LONDON — A group of 49 migrants stranded at sea after being refused entry to any European port in late December, in a case seen as emblematic of the region’s increasingly hard-line approach to immigration, was finally allowed to land in Malta on Wednesday.
The asylum seekers, who had been sheltering aboard two private rescue boats, will be shared among nine member states of the European Union, the Maltese prime minister, Joseph Muscat, said in a statement. A further 224 people who had been brought to Malta by the Maltese Coast Guard will also be distributed across the nine nations.
The announcement brought to an end a 19-day wait for 32 of the stranded migrants, who were rescued from a faulty rubber dinghy off Libya on Dec. 22 by the Sea-Watch 3, a ship owned by the private German rescue organization Sea Watch. The 17 others were picked up a week later by another German group, Sea Eye.
For more than a week the ships were refused entry at Mediterranean ports and even, until early January, permission to cross Europe’s maritime border. During that time, storms brewed and many migrants grew increasingly seasick.
Analysts said the situation was the natural denouement of a hardening European migration policy since the 2015 refugee crisis, when over a million people landed by sea in Italy and Greece.
While several European nations extended a warm welcome at that time, the Continent soon tried to deter new arrivals by paying the Turkish government to stop migration to Greece, and Libyan militias to block the route to Italy.
These policies helped reduce irregular maritime migration by 90 percent. But they did little to prevent the rise of right-wing populists — particularly in Italy, where the far-right interior minister, Matteo Salvini, rode into government on a wave of anti-migrant sentiment.
While Italy has organized rescues of refugees in the waters between its coast and Libya for years, and it has allowed around 650,000 rescued migrants to land on its soil since 2014, Mr. Salvini ordered the Coast Guard to abandon that role in June, and to refuse entry to private rescue boats.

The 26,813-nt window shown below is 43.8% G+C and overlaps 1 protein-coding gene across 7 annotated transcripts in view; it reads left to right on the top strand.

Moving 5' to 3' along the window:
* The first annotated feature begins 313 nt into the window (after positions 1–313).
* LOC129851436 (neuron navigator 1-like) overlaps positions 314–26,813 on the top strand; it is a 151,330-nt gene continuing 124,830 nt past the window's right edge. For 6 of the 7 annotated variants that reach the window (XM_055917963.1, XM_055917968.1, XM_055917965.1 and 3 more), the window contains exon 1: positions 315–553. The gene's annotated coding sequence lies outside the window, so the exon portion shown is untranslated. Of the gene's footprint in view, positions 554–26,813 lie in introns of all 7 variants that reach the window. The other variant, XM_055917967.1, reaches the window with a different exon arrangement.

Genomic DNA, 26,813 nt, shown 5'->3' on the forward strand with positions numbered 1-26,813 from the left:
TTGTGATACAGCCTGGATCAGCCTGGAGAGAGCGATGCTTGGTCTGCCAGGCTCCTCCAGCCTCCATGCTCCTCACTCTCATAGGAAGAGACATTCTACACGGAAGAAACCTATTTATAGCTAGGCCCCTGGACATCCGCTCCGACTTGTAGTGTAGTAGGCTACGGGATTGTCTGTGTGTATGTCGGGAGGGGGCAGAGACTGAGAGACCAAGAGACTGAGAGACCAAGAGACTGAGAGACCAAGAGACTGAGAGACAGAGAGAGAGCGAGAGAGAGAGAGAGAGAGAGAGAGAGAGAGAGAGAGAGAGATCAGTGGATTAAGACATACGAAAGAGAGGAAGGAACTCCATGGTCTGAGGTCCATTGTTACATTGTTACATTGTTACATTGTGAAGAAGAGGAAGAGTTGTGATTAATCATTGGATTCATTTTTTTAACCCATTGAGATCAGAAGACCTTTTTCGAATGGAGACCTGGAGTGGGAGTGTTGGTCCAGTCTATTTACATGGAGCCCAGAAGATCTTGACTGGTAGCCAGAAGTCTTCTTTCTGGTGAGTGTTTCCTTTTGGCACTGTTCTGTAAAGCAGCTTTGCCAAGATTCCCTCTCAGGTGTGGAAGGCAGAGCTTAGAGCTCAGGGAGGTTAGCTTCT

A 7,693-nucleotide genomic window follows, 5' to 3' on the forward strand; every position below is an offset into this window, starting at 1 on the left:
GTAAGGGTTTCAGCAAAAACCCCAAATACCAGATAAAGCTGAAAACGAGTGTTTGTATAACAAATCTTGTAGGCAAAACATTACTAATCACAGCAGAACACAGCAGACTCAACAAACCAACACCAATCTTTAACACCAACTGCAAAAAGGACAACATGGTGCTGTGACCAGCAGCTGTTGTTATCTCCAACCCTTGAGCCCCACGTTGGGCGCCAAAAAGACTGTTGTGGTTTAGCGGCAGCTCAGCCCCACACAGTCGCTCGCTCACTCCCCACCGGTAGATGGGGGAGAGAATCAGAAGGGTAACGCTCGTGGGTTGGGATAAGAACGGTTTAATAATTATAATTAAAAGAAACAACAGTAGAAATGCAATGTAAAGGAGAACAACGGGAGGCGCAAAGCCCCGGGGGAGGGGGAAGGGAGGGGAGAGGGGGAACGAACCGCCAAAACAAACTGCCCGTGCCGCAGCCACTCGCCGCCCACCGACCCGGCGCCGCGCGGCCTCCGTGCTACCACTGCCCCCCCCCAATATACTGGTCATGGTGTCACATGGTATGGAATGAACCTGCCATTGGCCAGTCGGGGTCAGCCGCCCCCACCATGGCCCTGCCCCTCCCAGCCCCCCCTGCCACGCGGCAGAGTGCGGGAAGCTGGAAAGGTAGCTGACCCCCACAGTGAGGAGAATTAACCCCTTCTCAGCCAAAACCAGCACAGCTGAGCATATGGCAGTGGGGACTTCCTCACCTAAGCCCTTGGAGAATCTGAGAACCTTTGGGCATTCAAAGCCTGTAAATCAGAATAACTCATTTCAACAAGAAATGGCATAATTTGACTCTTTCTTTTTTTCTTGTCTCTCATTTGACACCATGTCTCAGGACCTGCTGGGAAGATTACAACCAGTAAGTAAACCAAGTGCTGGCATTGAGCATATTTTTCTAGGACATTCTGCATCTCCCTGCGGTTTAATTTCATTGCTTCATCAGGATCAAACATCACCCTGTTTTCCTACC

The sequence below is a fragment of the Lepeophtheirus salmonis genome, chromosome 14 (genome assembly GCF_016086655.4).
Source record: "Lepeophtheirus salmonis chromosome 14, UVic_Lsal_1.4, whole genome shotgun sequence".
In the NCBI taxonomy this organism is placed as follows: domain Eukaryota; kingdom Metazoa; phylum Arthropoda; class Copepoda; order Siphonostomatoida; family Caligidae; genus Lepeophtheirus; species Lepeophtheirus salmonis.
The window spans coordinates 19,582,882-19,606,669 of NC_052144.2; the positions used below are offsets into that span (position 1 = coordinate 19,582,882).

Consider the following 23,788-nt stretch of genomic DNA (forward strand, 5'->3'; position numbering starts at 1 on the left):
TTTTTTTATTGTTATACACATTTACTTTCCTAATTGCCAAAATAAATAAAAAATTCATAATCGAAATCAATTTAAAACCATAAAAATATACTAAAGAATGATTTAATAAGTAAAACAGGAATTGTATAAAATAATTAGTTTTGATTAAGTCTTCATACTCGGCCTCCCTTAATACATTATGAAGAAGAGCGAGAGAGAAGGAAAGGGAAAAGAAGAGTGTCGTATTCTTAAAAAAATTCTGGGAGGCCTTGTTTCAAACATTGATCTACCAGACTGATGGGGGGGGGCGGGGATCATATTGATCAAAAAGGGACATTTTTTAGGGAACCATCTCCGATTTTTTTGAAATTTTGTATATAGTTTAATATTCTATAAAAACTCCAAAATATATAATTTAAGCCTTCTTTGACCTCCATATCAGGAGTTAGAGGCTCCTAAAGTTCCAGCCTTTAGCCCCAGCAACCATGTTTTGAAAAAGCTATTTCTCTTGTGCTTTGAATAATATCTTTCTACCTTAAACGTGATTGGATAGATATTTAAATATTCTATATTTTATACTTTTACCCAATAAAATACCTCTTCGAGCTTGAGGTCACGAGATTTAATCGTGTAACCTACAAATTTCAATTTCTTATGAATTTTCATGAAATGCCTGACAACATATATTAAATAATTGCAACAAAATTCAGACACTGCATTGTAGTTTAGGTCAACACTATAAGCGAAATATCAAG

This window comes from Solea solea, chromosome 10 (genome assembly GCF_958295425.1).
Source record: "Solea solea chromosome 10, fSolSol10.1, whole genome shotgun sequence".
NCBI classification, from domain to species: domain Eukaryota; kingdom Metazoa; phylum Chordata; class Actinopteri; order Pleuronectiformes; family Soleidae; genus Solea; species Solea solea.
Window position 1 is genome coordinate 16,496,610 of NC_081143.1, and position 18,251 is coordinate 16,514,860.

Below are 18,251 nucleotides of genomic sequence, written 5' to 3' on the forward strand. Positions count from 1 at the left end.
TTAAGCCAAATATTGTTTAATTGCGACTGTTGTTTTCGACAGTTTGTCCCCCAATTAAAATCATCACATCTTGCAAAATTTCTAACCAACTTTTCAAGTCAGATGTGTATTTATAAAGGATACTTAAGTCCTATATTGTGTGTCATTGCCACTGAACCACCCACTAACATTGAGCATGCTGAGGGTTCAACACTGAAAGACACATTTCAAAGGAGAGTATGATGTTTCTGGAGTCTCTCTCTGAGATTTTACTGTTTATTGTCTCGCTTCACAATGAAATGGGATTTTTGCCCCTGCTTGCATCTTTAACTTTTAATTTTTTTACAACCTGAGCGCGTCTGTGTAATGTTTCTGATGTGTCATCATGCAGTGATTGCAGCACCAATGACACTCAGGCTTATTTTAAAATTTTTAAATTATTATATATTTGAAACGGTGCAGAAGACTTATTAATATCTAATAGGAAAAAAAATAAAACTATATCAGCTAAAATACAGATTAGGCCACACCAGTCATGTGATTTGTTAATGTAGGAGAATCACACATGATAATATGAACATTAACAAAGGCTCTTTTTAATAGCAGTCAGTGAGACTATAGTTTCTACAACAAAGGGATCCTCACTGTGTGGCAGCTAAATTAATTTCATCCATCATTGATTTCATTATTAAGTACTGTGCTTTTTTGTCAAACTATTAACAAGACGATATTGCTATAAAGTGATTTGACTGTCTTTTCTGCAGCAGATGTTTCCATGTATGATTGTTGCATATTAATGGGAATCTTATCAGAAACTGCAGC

The authorities in neighboring Malta, a group of islands south of Sicily, took a similar approach. They have refused to let private rescue boats dock at their ports unless other European countries agree to share responsibility not just for those saved by the private missions but also for migrants already rescued by the Maltese Coast Guard.
And for the past three weeks, as European politicians wrangled in private about who would take care of whom, the 49 migrants were left to wait, often in difficult weather conditions. Aboard the Sea-Watch 3, the passengers waited out storms in cramped accommodation designed for only eight people, and many of them vomited regularly from seasickness.
Many of the migrants found the situation particularly traumatizing because they had only just escaped torture and slavery in Libya.
“If Europe people came here and spent 20 days on this ship, most of them would kill themselves,” Achwil Abdallah, a 15-year-old from South Sudan, said in an interview this week. He said he had been beaten by members of the Libyan Coast Guard and had received an electric shock after being captured during earlier failed attempts to reach Europe.
“There are some people who never really sleep,” said Antonia Dagorova, a doctor aboard the Sea-Watch 3. “They’re having flashbacks and it’s like another trauma for them.”
On Wednesday afternoon, their trauma finally ebbed when Malta announced that France, Germany, Ireland, Italy, Luxembourg, Portugal, Romania and the Netherlands agreed to share responsibility for the 49, and the Maltese Navy soon arrived to take them to shore.
But it was unclear whether Italy had actually agreed to participate, after Mr. Salvini subsequently said on social media he would refuse to authorize Italy’s involvement.
And the wording of Mr. Muscat’s statement suggested these may not be the last migrants to experience such a stressful wait.
“I reiterate, as I did before, that this case shall not act as a precedent,” he said.
Orignially published in NYT.